Monday, May 14, 2012

The Daode jing on the Taoist Saint

Of old, those who excelled in doing the Dao
were subtle, marvelous, mysterious, and penetrating:
their depth cannot be understood.

It is only because it cannot be understood
that, if I am forced, I would describe them as —
hesitant, like one fording a stream in winter;
tentative, like one concerned by the four neighborhoods;
respectful, like a guest;
dispersed, like melting ice;
genuine, like an uncarved block;
vast, like a valley;
murky, like muddy water.

(Daode jing, 25)

In generating and feeding things
generate but do not own,
do but do not be dependent,
let grow but to not manage.
This is called Mysterious Virtue.

(Daode jing, 10, part.)

Those who intend to take over the world and do something to it—
I see that they will never succeed.

The world is a divine vessel:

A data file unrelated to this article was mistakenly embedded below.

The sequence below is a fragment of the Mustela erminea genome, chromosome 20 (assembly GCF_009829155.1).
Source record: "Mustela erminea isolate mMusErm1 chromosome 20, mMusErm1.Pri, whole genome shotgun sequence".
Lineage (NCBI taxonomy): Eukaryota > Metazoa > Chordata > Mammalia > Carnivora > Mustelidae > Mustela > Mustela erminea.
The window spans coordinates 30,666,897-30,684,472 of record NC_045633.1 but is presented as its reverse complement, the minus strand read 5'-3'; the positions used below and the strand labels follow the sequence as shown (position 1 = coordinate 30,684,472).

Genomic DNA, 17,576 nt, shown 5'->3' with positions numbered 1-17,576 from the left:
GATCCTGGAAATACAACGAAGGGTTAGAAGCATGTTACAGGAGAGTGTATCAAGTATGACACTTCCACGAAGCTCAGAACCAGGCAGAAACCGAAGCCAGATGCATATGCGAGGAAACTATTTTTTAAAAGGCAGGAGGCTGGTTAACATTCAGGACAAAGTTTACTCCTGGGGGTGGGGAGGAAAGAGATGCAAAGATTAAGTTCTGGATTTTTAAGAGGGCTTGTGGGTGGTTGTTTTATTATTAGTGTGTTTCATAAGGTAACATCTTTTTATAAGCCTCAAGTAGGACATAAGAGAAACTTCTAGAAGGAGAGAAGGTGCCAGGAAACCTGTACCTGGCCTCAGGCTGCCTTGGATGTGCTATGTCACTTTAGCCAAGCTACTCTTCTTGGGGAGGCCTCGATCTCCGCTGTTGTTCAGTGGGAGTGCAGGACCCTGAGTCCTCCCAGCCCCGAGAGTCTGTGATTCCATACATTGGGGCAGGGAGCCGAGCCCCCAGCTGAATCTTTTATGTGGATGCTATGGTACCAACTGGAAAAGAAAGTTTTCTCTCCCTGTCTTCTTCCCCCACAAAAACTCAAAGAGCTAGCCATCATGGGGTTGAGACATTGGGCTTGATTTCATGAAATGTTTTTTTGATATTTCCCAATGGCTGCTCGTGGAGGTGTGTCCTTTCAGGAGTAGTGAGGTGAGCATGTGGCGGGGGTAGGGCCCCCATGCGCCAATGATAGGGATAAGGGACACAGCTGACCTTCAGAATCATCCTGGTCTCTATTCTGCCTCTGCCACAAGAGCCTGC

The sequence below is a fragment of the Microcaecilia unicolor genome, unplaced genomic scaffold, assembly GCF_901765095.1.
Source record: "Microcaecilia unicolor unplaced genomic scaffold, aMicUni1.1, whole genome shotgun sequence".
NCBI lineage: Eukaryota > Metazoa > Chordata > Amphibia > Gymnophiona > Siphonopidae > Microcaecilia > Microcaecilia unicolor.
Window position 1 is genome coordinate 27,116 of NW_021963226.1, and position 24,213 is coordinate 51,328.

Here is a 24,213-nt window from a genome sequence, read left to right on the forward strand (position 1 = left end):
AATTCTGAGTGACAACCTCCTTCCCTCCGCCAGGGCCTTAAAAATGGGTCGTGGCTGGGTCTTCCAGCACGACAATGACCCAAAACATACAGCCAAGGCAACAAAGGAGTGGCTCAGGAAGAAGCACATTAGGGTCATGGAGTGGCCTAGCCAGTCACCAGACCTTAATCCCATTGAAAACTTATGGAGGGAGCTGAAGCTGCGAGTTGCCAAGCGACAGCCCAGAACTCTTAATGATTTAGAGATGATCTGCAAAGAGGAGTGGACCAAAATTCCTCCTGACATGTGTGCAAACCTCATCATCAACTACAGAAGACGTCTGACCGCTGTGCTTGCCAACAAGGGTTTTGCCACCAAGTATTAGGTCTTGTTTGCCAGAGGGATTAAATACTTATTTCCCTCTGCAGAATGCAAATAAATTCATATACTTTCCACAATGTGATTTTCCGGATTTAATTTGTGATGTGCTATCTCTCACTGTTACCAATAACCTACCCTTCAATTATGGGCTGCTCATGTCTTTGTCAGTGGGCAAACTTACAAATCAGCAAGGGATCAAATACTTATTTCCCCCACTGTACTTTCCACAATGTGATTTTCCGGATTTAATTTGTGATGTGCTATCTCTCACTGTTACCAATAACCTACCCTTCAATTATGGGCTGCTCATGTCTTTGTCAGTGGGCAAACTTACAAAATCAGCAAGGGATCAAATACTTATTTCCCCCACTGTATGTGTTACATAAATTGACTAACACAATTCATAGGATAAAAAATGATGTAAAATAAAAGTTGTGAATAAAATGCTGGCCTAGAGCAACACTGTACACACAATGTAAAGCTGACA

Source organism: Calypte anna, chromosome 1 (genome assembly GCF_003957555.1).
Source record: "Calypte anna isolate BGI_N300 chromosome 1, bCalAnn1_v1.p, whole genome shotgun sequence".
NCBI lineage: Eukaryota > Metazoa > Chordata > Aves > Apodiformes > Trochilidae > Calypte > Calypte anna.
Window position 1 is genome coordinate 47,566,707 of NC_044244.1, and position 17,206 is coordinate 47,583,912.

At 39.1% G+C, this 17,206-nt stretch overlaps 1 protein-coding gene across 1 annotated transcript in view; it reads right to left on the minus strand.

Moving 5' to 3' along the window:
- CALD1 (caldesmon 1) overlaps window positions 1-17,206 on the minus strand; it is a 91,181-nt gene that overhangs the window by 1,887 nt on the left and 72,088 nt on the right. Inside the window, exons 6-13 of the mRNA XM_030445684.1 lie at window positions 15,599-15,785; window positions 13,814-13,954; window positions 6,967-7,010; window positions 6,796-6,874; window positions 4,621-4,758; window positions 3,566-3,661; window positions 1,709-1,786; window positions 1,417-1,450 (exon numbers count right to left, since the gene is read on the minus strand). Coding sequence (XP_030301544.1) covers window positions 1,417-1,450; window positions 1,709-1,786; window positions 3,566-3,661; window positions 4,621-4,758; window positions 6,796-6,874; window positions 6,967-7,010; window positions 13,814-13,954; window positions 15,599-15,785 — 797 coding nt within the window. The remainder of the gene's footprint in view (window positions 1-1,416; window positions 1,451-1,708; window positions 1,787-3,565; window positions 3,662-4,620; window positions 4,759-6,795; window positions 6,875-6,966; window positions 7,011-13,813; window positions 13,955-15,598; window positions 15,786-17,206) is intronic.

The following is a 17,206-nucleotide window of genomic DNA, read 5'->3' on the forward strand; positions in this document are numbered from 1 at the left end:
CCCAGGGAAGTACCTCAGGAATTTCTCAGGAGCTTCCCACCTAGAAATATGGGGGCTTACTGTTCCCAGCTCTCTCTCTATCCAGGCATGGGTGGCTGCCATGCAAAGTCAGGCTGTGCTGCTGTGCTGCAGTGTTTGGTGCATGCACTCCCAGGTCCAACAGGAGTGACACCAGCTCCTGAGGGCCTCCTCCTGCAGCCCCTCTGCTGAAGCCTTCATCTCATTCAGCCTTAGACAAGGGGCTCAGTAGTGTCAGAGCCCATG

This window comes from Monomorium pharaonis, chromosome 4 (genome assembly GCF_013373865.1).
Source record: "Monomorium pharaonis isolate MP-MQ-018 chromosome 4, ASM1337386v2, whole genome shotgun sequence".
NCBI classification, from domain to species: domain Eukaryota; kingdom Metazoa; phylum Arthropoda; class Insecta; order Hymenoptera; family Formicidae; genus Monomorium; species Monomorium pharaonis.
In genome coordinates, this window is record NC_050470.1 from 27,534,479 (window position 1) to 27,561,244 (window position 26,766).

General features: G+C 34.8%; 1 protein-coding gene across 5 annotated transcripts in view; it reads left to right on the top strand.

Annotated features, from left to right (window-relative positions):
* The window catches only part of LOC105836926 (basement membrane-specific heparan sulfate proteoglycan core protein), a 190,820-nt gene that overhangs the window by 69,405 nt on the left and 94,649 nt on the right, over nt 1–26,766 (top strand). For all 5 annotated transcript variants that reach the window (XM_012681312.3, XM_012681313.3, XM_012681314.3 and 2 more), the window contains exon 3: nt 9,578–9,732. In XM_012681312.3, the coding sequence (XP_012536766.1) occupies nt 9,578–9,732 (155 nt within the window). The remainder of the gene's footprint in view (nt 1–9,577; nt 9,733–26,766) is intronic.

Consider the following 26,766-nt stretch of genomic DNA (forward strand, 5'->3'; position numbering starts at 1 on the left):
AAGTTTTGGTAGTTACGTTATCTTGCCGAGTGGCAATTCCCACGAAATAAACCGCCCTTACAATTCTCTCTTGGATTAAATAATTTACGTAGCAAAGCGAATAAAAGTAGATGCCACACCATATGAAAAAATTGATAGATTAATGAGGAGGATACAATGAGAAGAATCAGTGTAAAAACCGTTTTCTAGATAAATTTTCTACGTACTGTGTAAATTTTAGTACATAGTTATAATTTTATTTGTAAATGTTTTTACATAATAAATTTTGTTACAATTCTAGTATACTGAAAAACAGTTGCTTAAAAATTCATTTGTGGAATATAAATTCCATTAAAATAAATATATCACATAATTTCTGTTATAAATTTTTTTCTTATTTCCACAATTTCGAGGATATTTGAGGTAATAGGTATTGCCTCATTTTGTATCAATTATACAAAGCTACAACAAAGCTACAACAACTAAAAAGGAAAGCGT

you cannot do anything to it,
you cannot hold it.
If you do something to it, you damage it;
if you hold it, you lose it.

Thus the Saint does not do,
and therefore nothing is damaged,
he holds nothing,
and therefore nothing is lost.

(Daode jing, 29, part.)

He does not make himself seen,
therefore he is bright;
he does not deem himself to be right,
therefore he is illustrious;
he does not brag,
therefore he has merit;
he does not boast,
therefore he lasts long.

It is only because he does not contend
that no one in the world contends with him.

(Daode jing, 22, part.)

Read more on the Daode jing (Book of the Way and Its Virtue) on these pages of the Golden Elixir website:

No comments:

Post a Comment

Note: Only a member of this blog may post a comment.